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Today's Opinions

  • Elected officials should read documents before voting for or against issues

    After the hurried passage of the Stimulus Bill, Americans became aware of just how quickly Congress was passing bills members may not have gotten around to reading before voting on them.

    The sheer volume of the 1,000-plus page behemoth bill indicated no one had ample time to digest or even read the bill before the fever of ayes ensued in both Houses. But the Stimulus Bill was not the first bill rushed through Congress and, unfortunately, probably won’t be the last.

  • Agrees with column

    To the editor:

    As baseball season nears, I enjoyed Bob Breen’s column last week.

    I also agree with Bob’s opinion of George S., but he did not say anything about today’s turf. That turned me off more than George S.

    Oh, well. Maybe if George S. lets Whitey Ford throw the first pitch to Yogi, I will come back to baseball.

    Hal Moore

    Calabash

  • Why are cases dismissed?

    To the editor:

    Each week, I examine the long list of cases at our district court. I am amazed at the high percentage of cases that are “voluntarily dismissed.”

    Maybe I do not understand this terminology, but I think this means for some reason the cases were dismissed and the defendant is allowed to walk away unpunished. Is this true?

    Why are 40-50 percent of the cases dismissed? Is there a reasonable explanation for this? Surely, I must be wrong. We would not go to all the trouble of writing up these cases and then dismiss half of them.

  • An alligator name game

    If you’ve been in Brunswick County long enough, you probably realize by now that alligators aren’t exactly welcome sights.

    That’s because they usually arrive unannounced in your backyard pond, halfway up the steps of your house or on the 9th fairway as you’re trying to sink a golf ball or walk your dog, as many locals have discovered.

  • Carolina Shores should release information immediately

    We believe the Carolina Shores Board of Commissioners violated N.C. Open Meetings Law last week when it went into closed session to discuss, what we later found out, were concerns about Mayor Stephen Selby’s “behavioral pattern.”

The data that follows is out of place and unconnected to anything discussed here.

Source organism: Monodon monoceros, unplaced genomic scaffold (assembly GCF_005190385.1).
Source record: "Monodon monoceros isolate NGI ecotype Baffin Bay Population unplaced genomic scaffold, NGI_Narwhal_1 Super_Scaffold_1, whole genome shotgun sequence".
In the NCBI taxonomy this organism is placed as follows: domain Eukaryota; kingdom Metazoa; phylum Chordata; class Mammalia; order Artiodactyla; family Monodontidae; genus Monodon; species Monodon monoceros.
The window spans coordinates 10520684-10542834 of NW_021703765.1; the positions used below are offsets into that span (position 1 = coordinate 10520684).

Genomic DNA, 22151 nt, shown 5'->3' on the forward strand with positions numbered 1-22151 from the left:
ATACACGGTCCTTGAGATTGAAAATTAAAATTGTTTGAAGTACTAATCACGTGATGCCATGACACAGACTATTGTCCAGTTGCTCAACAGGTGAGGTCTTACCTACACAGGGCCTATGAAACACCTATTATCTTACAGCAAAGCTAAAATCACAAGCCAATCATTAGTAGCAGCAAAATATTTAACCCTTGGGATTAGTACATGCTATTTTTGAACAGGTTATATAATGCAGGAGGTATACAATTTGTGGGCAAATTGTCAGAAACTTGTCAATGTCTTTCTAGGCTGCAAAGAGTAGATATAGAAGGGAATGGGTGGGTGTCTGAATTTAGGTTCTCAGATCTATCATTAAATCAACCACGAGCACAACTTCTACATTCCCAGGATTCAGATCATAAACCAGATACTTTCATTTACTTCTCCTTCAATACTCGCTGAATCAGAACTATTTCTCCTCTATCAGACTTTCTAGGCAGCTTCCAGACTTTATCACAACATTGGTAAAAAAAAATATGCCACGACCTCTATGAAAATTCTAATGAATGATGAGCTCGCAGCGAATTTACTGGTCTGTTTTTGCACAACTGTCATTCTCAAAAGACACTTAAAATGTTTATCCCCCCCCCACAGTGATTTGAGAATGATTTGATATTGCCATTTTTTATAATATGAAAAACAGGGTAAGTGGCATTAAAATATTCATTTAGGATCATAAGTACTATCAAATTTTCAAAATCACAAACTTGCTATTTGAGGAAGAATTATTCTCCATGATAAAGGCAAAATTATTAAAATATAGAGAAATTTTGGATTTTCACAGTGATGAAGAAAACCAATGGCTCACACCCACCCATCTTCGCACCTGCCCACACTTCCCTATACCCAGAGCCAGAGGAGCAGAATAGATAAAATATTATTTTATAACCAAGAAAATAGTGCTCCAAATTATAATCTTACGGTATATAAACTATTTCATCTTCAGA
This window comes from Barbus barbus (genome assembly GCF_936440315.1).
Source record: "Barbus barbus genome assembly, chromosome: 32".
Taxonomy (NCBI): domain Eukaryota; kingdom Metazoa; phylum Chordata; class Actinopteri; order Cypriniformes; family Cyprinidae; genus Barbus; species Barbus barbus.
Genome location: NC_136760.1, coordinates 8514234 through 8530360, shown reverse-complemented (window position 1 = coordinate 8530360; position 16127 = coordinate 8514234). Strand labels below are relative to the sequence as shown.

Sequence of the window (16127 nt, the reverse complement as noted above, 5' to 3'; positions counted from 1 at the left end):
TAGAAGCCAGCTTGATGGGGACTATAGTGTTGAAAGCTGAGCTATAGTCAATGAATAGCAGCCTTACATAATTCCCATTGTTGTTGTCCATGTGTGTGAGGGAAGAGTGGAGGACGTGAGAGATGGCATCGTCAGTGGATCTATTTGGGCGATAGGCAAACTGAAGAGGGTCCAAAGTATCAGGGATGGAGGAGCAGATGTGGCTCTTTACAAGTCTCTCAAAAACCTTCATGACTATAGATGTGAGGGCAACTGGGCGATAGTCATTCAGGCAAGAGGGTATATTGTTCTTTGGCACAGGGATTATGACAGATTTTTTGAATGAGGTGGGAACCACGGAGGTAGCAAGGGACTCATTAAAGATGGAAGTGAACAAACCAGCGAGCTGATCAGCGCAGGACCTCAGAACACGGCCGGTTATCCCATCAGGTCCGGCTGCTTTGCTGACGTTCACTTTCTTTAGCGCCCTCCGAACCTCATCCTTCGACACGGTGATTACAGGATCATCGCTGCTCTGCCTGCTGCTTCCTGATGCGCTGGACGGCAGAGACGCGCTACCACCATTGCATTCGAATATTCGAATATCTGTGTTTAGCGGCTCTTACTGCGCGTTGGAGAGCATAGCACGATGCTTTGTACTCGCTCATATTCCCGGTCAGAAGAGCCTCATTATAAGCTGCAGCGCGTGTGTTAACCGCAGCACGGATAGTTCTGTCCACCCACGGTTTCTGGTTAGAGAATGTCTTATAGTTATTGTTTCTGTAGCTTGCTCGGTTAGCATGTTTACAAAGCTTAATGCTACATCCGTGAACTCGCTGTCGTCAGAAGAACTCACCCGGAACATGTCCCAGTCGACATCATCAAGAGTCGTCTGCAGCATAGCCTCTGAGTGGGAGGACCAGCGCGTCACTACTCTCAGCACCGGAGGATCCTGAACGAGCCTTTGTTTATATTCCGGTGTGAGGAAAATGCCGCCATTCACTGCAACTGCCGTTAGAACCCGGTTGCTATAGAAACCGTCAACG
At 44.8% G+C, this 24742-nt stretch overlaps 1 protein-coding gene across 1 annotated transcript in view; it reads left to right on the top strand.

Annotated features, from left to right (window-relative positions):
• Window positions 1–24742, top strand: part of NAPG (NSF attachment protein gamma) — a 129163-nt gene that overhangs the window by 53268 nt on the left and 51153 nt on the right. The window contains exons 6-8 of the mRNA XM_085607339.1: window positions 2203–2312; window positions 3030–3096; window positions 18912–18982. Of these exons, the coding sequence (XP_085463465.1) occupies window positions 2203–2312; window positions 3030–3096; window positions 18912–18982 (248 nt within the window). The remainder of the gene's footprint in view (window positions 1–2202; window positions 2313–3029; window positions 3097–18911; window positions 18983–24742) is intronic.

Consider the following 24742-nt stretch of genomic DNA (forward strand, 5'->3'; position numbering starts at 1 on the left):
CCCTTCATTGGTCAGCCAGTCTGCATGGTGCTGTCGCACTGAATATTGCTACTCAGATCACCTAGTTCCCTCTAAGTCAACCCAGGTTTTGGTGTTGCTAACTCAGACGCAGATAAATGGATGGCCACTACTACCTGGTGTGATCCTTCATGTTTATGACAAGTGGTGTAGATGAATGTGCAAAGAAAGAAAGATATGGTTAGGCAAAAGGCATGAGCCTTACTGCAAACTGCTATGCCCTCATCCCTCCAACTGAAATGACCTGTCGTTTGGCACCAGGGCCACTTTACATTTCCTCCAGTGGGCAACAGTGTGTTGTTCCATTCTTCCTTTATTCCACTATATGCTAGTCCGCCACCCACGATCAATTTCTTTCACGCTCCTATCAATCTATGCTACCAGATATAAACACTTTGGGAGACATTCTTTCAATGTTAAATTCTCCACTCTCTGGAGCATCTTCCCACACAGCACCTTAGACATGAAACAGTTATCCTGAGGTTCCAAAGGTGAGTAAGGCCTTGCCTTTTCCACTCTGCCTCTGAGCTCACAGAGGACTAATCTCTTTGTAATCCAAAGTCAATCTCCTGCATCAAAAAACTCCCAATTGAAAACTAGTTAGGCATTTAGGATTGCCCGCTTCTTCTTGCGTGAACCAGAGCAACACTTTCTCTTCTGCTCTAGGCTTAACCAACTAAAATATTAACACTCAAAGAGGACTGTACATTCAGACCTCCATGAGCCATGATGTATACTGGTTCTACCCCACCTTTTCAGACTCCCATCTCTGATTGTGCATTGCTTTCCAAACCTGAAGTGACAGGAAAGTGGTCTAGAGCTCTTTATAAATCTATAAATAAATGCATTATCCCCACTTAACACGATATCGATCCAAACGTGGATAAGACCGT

Following the hour-and-a-half closed session, the board reconvened in open session and agreed unanimously to have the town attorney, Holt Moore III, send a letter to Selby about his behavior.

  • A government bailout of the newspaper industry is the last thing it needs

    Everywhere I go the question is always the same: What is the future of newspapers?

    I try my best to forecast where the newspaper industry is headed—opining about how I think community newspapers will outlive dailies, preaching newspapers must befriend not begrudge the Internet and reminding people there will always be the need for quality, objective news.

    But the answer is simple—the newspaper industry is headed where the market takes it.

  • Elderly woman wants others to be aware of possible phone scam

    When 80-year-old Emily Clark got a call from someone alleging to be her grandson last week, she knew fairly quickly something wasn’t quite right.

    The caller said he was in jail in Canada and needed help. Money would be required to bond him out of the pen after he was allegedly involved in a wreck. The caller pleaded with Clark to not call his parents because they told him not to go to Canada. He didn’t want them to know he was there, so instead he called his “grandmother” for help.

  • Why has common sense eluded those enthralled by an alligator?

    Last weekend, an alligator found a new home in a retention pond that’s only a few feet from where I live.

    I’m not a native Brunswick Countian, and I will admit, seeing one of these creatures up-close for the first time is an experience. It’s not like you see those kinds of animals on the shores of Lake Michigan or while you’re walking through the streets of downtown Chicago, so to a Midwesterner, it’s definitely an experience.